Effective B2B accounts receivable management may be only as effective as your policies and procedures. Accounts receivable and collections policies contribute to and protect your cash flow by organizing procedures to follow when extending payment terms and credit to clients. The faster you can collect on invoices, the more reliably your business can plan for inventory and pay vendors.
Here are reasons to establish B2B accounts receivable and collection policies for your growing business.
As part of developing your accounts receivable department, strategic and manageable goals should be set. The best way to decide your A/R goals is to examine your cash flow needs and access to capital your business will need at any given time. Does your business require more cash up-front and a smaller amount of credit clients? Accounts receivable is money that will be obtained in the future, as opposed to cash-in-hand available now. Consider these factors:
- DSO (Days Sales Outstanding) - average time outstanding
- CEI (Collections Effectiveness Index) - a measure of performance
- Percentage of bad debt write offs that's acceptable to your business
- Review of all accounts and payment histories
Within the accounts receivable department, responsibilities may be broken down among the team. Part of the A/R staff may be responsible for obtaining accurate data from sales but not necessarily running credit checks. The person who does the invoicing may not be the same person attempting to collect on overdue invoices. In a growing business, these defined responsibilities will help ensure accounts receivables management is efficient and productive, without complication. Some roles and responsibilities to deliberate include:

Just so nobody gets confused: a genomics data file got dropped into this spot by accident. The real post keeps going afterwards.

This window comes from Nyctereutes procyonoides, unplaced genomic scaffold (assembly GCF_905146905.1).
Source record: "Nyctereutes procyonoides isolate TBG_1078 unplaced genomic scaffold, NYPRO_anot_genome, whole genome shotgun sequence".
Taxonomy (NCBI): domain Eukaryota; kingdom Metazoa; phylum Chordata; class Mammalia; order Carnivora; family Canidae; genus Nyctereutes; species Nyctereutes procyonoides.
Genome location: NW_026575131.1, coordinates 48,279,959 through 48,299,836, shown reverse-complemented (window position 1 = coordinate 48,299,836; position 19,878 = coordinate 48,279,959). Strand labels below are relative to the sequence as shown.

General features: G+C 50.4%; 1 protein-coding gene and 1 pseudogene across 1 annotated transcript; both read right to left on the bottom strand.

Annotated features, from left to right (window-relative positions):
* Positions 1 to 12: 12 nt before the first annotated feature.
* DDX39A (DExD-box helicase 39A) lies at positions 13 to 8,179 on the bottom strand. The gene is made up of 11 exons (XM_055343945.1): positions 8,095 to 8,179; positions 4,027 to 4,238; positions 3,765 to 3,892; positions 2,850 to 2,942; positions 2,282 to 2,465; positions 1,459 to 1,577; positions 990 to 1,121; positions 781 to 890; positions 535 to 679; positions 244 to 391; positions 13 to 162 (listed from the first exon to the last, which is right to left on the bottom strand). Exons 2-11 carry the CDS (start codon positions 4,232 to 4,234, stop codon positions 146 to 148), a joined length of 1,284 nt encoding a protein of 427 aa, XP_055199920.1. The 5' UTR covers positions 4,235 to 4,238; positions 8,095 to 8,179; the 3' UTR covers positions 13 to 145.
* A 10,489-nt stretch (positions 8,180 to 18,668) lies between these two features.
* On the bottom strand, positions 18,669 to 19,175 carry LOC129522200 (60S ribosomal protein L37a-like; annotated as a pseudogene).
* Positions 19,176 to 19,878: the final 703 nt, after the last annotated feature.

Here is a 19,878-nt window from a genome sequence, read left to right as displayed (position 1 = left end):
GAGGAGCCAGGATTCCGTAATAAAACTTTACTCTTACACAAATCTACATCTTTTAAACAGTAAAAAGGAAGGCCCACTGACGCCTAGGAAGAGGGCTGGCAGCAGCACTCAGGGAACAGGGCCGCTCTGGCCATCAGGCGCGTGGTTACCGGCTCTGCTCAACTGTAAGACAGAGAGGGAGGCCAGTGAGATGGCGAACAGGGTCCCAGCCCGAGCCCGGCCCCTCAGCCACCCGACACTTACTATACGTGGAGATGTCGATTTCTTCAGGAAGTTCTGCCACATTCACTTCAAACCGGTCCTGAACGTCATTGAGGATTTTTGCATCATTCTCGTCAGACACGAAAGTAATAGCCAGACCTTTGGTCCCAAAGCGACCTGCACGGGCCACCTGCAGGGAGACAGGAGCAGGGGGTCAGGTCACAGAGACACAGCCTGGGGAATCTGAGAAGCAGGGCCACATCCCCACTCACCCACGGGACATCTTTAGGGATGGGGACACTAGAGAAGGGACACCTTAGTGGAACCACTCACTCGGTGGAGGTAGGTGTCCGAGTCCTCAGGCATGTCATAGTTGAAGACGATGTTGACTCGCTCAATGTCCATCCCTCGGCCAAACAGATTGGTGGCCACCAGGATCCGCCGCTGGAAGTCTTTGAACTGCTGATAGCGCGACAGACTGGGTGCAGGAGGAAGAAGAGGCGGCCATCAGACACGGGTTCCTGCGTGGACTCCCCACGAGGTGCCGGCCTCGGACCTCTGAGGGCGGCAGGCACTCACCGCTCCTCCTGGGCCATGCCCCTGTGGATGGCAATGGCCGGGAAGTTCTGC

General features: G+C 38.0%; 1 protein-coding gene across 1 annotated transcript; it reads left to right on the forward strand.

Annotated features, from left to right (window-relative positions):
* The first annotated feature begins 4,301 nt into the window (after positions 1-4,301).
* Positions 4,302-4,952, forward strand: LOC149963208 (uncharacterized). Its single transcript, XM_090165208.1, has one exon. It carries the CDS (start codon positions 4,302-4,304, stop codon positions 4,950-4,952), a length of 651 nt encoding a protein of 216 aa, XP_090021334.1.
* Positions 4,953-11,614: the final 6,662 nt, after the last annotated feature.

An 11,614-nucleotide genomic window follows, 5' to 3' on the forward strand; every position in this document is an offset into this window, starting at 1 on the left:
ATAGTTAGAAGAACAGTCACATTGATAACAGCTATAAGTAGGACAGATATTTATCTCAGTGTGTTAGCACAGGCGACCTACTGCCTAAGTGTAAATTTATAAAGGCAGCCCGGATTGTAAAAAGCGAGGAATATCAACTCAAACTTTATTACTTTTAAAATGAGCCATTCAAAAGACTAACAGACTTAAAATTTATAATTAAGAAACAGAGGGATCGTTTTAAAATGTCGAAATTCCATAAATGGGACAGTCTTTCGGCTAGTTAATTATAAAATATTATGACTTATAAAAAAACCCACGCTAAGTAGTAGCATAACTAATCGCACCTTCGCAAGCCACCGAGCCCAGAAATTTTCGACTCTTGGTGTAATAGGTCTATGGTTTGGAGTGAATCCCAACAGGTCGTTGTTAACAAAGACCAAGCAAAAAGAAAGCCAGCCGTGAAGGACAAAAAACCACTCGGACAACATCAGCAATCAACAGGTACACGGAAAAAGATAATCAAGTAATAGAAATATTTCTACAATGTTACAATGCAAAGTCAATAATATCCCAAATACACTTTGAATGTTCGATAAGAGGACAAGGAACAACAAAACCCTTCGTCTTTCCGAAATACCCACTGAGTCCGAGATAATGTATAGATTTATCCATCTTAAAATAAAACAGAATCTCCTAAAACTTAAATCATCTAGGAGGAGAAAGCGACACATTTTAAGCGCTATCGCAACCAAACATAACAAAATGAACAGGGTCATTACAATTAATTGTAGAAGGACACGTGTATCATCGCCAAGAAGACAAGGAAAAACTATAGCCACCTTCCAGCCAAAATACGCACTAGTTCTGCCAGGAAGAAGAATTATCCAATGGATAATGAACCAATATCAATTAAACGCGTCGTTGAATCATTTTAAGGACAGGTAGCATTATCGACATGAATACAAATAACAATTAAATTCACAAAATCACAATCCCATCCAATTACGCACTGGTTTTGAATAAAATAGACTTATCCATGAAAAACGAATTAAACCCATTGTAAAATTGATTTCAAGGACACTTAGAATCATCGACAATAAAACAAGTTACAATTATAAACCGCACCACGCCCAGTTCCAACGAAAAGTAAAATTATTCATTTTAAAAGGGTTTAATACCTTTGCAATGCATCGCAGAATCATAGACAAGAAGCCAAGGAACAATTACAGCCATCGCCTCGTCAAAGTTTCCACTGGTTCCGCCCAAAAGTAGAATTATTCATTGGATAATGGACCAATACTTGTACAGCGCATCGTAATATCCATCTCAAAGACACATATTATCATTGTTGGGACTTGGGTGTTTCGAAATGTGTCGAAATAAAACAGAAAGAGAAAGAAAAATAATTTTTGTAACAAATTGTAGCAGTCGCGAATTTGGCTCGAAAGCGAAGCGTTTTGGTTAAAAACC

- Credit manager
- Credit Analyst
- Collections specialist
Obviously invoicing is important to collecting on client accounts. Managing invoicing, however, goes beyond simply sending an invoice to a client. Accounts receivable policies should also dictate when an invoice is sent, where it is sent, to whom it is sent and how it is sent. Managing invoicing also means determining when invoices are reviewed so there is notice when an account is past due. Set up a policy to dictate the following:
- When to invoice - day of the week/month or when the sale is finalized?
- When to review invoices for late payments
- Who, what, when, where and how to invoice
- When and who to contact when an invoice is unpaid or wrong
When considering credit or future payments from clients, a credit policy is necessary for successful accounts receivable management. This policy will dictate procedures for determining credit and credit limits, including what histories will be evaluated. Other factors to think about:
- What credit standards are necessary?
- Will credit reports or references be required?
- At what limits will more documentation be needed?
- What credit and payback terms work for your cash flow needs?
Establish Collections Policy
Certainly not least is a policy to know when to pass an unpaid invoice to collections. A collections policy can also be used to decide if clients will be given discounts or incentives to pay early or in full. Making your clients aware of the collections policy could also incent them to pay quickly. Here are items to consider in a collections policy:
- How many days past due will prompt a demand letter or friendly reminder?
- How often will you attempt contact and when?
- When will you send the account to the collections agency? Will the amount due determine this or the days past due?
As a growing business, accounts receivables and collections policies establish helpful procedures that are meant to prepare your business for the future. Whether your A/R team is one person or an entire department, setting aside the time to establish these processes will keep your accounts receivables manageable and your cash-flow dependable.